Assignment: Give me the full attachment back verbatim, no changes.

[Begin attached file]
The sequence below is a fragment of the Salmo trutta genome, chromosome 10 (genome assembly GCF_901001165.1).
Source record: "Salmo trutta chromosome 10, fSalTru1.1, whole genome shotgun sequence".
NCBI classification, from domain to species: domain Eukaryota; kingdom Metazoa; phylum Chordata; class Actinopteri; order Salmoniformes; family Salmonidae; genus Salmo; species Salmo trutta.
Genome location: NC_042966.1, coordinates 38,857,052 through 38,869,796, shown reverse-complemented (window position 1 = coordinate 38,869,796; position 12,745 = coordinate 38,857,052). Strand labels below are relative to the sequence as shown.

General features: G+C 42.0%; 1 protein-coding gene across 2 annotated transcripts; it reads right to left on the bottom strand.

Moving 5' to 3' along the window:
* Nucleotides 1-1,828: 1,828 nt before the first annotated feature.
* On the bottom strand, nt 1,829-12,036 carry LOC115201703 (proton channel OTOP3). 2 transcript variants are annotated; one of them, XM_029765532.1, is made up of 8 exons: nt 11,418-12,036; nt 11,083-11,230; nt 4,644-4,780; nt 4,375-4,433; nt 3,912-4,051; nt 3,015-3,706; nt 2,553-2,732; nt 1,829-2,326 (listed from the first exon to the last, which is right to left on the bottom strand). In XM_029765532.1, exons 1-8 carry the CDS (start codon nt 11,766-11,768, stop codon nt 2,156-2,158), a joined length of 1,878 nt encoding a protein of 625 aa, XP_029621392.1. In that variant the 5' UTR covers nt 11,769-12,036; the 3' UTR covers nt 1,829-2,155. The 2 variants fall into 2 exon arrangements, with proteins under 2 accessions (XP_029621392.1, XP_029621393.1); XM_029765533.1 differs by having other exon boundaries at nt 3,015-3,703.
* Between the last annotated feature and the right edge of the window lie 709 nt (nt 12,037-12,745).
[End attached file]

The sequence below is a fragment of the Salmo trutta genome, chromosome 10 (genome assembly GCF_901001165.1).
Source record: "Salmo trutta chromosome 10, fSalTru1.1, whole genome shotgun sequence".
NCBI classification, from domain to species: domain Eukaryota; kingdom Metazoa; phylum Chordata; class Actinopteri; order Salmoniformes; family Salmonidae; genus Salmo; species Salmo trutta.
Genome location: NC_042966.1, coordinates 38,857,052 through 38,869,796, shown reverse-complemented (window position 1 = coordinate 38,869,796; position 12,745 = coordinate 38,857,052). Strand labels below are relative to the sequence as shown.

General features: G+C 42.0%; 1 protein-coding gene across 2 annotated transcripts; it reads right to left on the bottom strand.

Moving 5' to 3' along the window:
* Nucleotides 1-1,828: 1,828 nt before the first annotated feature.
* On the bottom strand, nt 1,829-12,036 carry LOC115201703 (proton channel OTOP3). 2 transcript variants are annotated; one of them, XM_029765532.1, is made up of 8 exons: nt 11,418-12,036; nt 11,083-11,230; nt 4,644-4,780; nt 4,375-4,433; nt 3,912-4,051; nt 3,015-3,706; nt 2,553-2,732; nt 1,829-2,326 (listed from the first exon to the last, which is right to left on the bottom strand). In XM_029765532.1, exons 1-8 carry the CDS (start codon nt 11,766-11,768, stop codon nt 2,156-2,158), a joined length of 1,878 nt encoding a protein of 625 aa, XP_029621392.1. In that variant the 5' UTR covers nt 11,769-12,036; the 3' UTR covers nt 1,829-2,155. The 2 variants fall into 2 exon arrangements, with proteins under 2 accessions (XP_029621392.1, XP_029621393.1); XM_029765533.1 differs by having other exon boundaries at nt 3,015-3,703.
* Between the last annotated feature and the right edge of the window lie 709 nt (nt 12,037-12,745).